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I arrived in Washington DC for day 1 of the CBI Product Recalls Summit and heard a lot of great information regarding the internal preparation for recalls.  I even participated in a mock recall exercise, which was very enlightening.

My presentation, in collaboration with Richard Petruschke of Novartis Consumer Health was on day 2.  I would like to share with you the key highlights of our presentation…

The focus of the discussion was the impact pharma recalls have on patients and consumers, and the impact that patients and consumers have on their organization. Those who work in and around contact centers — whether internal or outsourced — know that precious time is spent forecasting call volumes, call arrivals, service levels, utilization and staffing levels to ensure that you are there when your consumers/patients need you.

Then out of nowhere, a recall is announced! What do you do? You can react, try to keep up, manage the best you can, OR you can be in a state of readiness.

The fact that your consumers call for more information when a recall occurs is a blessing. They could choose to bash your organization or abandon your brand altogether, but they call because they need information that is important to their health and safety. It is critical that your contact center is prepared to provide timely, accurate and consistent information in response to consumers’ questions. Their health and safety is of the upmost importance.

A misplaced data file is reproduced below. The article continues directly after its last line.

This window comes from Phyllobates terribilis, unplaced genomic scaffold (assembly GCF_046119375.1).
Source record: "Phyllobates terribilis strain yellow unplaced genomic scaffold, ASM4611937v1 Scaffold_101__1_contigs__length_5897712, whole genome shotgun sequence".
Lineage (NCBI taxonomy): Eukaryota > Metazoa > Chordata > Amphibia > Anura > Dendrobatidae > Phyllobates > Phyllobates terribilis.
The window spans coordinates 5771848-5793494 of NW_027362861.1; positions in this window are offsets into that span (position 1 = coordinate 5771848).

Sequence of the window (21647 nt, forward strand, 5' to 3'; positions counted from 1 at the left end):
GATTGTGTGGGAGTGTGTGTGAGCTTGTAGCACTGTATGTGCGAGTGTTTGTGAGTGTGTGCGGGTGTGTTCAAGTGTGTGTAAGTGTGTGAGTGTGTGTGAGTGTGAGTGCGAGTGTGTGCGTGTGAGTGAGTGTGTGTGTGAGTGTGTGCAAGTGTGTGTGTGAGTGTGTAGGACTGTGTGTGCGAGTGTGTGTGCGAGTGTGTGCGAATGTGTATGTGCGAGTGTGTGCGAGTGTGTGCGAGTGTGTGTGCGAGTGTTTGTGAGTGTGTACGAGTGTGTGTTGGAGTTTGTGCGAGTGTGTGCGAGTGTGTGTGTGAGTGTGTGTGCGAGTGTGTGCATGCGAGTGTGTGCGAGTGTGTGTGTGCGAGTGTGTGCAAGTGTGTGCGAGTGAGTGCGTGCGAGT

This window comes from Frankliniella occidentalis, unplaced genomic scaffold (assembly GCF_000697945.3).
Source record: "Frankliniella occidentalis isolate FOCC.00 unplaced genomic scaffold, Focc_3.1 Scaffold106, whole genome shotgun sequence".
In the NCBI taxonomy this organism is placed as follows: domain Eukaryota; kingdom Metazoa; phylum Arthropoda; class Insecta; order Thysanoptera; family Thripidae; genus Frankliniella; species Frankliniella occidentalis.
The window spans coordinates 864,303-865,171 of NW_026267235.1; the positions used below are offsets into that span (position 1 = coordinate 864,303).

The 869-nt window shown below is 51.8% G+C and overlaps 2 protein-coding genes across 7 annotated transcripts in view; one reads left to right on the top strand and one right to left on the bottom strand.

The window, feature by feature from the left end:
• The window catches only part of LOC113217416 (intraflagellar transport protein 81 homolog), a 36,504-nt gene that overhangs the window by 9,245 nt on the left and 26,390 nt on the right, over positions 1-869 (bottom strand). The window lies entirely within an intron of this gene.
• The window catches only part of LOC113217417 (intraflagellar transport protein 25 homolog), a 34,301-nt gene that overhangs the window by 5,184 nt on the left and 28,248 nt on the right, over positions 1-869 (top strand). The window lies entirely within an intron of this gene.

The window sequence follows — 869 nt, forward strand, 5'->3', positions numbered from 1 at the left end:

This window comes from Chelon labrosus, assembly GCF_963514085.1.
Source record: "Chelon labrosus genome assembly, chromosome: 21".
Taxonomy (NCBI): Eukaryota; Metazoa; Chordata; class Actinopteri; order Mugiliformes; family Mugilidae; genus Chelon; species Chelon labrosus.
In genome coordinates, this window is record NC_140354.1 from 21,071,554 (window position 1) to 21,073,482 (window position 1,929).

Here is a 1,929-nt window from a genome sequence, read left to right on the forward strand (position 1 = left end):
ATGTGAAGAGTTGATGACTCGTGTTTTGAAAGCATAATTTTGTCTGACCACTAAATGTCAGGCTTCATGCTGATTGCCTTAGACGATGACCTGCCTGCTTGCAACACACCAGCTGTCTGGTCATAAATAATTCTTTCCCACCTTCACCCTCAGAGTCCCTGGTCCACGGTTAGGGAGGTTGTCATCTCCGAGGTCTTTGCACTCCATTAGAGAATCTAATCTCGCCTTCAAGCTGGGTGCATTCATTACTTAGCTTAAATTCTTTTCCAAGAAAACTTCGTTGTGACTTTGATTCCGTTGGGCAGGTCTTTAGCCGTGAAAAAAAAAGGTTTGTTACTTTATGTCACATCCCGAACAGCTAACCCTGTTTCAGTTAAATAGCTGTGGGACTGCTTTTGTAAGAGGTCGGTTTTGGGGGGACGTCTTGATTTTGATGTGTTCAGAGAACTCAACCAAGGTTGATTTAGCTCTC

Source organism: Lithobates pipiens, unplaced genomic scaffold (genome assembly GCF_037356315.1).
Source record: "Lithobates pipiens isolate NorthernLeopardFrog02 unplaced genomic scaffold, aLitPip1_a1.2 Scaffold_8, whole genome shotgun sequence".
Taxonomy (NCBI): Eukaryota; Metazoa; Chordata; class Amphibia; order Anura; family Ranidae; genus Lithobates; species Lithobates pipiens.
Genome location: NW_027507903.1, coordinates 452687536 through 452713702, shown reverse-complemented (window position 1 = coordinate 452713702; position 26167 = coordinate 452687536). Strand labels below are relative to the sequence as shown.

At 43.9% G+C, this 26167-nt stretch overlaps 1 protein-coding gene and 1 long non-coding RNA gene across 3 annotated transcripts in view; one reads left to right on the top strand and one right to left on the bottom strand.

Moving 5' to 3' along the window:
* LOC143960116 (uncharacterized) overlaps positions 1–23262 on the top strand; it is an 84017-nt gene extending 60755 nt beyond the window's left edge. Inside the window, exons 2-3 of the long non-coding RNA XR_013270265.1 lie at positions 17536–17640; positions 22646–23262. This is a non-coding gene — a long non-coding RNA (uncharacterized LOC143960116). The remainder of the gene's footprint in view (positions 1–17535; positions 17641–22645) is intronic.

In order to be in a state of readiness, it is important to understand the different classes of recalls:

Class generally determines the reach of the recall, whether consumer, retailer, or wholesaler.

Statistics show that recalls are on the rise and pose dangers if not handled appropriately. These dangers include risks to health and safety of consumers, FDA fines and warnings, Impact to company/product image, lack of consumer trust, costly remediation, and viral exposure.

Keys to successfully managing a recall include planning, negotiating, communicating, etc… Some strategies for mitigating risks involve creating a crisis plan that includes pre-determined steps that your team is prepared to launch when a recall is declared. It is important to test your plan yearly and measure the results. Some considerations include:

Finally, once you have executed on your recall and the volume returns to normal, we recommend doing a post-recall evaluation to gather key lessons learned for future crisis situations. Assess what worked well and what needs attention or improvement.

We at Telerx are happy to discuss our lessons learned and help you to set up a successful readiness plan for your business.  To check out our full presentation, please click here.

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